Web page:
Oct 15 ‘18

I wish I'd thought of that

When you have lived in a few houses you get to know the features that you value, and those you don’t.  And with some of those features, you only get one chance to install them and that is during construction. Having recently built a Carlisle Home, I had the same dilemma that many of our customers face; that is deciding between features and options that should be built in during construction, and those that can afford to wait until later.
 
So now I can see that there were features that I am very glad I chose because (1) they add value to the way I use the home right now, and (2) they would have been nearly impossible to fit afterwards.  There are also features I chose that I wouldn’t worry about if I was building again.
 
I would be kicking myself if I had not installed under-tile heating to the ensuite. It’s fantastic to walk on warm tiles in the middle of winter – much better than I expected it would be!  I use it on a timer so it only heats during the times I need it to, and it is surprisingly cost effective to run.  This is the sort of feature that if you don’t install during construction it will most likely never happen, so this one goes to the top of my list for features I’m glad I chose and would whole-heartedly recommend.
Coventry MasterEnsuite
 
Next is a simple one that makes a big difference to the way the kitchen works;  I opted for an integrated bin system in a pot drawer just under the kitchen counter top.  It’s just a multi-compartment rubbish bin, but the ability to scrape kitchen waste from the benchtop directly into the bin below is one of those little tricks that experience teaches you is a great feature.  Potentially I could have bought this from Bunnings afterwards, but there would be a question mark over how well it would fit and if I would ever get around to it!  I think it might have been difficult to retrofit and much better to be incorporated into the house build.
 
I am really glad I have sensor lights in a couple of locations.  One is in the garage where the lights will come on as I drive my car in, or as I walk from the house to the car.  I would never have thought this would be as useful as it is.  It is easy to install during construction and very hard to do later.  I also have a sensor light in the powder room so guests are not fumbling to find the light switch. I am now wishing I had also put them in the walk-in-robe.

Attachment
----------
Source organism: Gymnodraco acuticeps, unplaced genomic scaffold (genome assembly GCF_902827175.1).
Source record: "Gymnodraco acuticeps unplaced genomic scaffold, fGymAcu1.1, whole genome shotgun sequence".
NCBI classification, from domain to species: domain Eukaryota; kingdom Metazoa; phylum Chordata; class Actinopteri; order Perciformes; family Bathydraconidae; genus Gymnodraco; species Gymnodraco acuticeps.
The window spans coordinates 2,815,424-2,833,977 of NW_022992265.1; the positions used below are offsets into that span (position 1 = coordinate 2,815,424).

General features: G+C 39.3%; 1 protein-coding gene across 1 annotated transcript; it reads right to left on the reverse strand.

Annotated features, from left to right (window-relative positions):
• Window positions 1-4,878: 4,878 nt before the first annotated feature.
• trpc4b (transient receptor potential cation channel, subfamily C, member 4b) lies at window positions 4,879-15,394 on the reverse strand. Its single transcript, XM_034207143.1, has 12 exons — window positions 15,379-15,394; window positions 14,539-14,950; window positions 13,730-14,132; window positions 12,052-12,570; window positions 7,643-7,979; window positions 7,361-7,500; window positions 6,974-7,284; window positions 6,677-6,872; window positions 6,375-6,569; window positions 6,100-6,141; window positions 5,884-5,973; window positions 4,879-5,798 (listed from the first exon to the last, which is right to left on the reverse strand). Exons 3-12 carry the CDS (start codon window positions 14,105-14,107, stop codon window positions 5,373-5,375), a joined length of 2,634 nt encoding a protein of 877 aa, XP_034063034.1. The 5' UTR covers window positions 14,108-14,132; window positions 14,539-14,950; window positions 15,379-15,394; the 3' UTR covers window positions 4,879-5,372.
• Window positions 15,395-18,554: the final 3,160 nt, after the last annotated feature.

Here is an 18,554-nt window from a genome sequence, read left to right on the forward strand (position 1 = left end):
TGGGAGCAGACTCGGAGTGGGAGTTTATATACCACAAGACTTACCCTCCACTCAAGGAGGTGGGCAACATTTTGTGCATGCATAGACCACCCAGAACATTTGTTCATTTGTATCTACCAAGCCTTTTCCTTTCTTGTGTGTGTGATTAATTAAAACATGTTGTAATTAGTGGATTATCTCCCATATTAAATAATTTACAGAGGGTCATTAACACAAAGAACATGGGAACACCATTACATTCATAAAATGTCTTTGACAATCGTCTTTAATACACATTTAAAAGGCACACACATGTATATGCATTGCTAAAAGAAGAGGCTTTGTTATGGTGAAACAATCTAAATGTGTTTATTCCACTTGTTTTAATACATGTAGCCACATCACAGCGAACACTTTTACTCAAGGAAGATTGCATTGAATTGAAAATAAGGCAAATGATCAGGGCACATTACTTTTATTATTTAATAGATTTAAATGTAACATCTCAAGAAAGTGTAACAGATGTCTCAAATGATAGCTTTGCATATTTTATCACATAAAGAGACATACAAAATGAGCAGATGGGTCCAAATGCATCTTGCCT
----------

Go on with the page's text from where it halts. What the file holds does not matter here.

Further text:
At some point in the future I want to install garden lights. Even though it’s a fair way down my wish list, I did make provision for external lighting during construction. I simply have an electrical junction box wired to an internal light switch that will eventually operate the garden lights. This was inexpensive to do up front but would have been a nightmare to wire once all the electrical work was completed. I am not getting the benefit of this option yet, but I’m glad the provision is there.
 
I get a surprising amount of benefit from a couple of exterior cameras that are linked to the garage door opener.  Two cameras are sufficient, and not just as a security measure.  It has been very handy to be able to see a delivery via my phone and open the garage door to allow a secure delivery. This would have been considerably more expensive to achieve after handover than it was during construction, and has added a lot of convenience.
Piermont Hartley Facade Gallery v2
 
One option that was a no-brainer for me was to select the most efficient heater I could have.  This is an initial investment that will take a small number of years to pay off.  Gas prices are not going down any time soon, so even though there is an initial expense to upgrade, the savings each year are easily measurable. In the long run, this saves more than it costs and would be one of the first things I selected if I was to build again.  I don’t feel like I’m saving the planet – I’m just saving money.
 
There were a couple of things I selected that I probably didn’t need to.  One was electric heaters to my alfresco, which seemed like a good idea at the time. The reality is that I have barely used them and could have used the money elsewhere. I also opted for some fancy features on my alarm. Really, I just needed a basic unit, but I will have more to say about alarms and security measures in another article. These weren’t bad options – they just didn’t work for me.
 
So I’ve learnt though my experience as a buyer of building products and as a customer of Carlisle Homes, that there are features of your new home that are much easier to obtain if they are installed during construction. You need to ask for advice on the various features and fittings you are considering in order to understand what should be done sooner and what could be done later. You could save a lot of money and effort in the long run.
RobTait FeaturedImage
Rob Tait
Group Purchasing Manager

With over 38 years experience in the building industry Rob sources the materials and products needed to build each and every Carlisle Home. He is also responsible for holding suppliers to the highest levels of accountability in terms of quality and timeliness.

Carlisle Homes prides itself on delivering quality homes and an incomparable customer experience. ‘It is essential that our suppliers do their part in the delivery of quality products and materials, so we can fulfil our promise of providing not only a quality home, but also a quality experience'.

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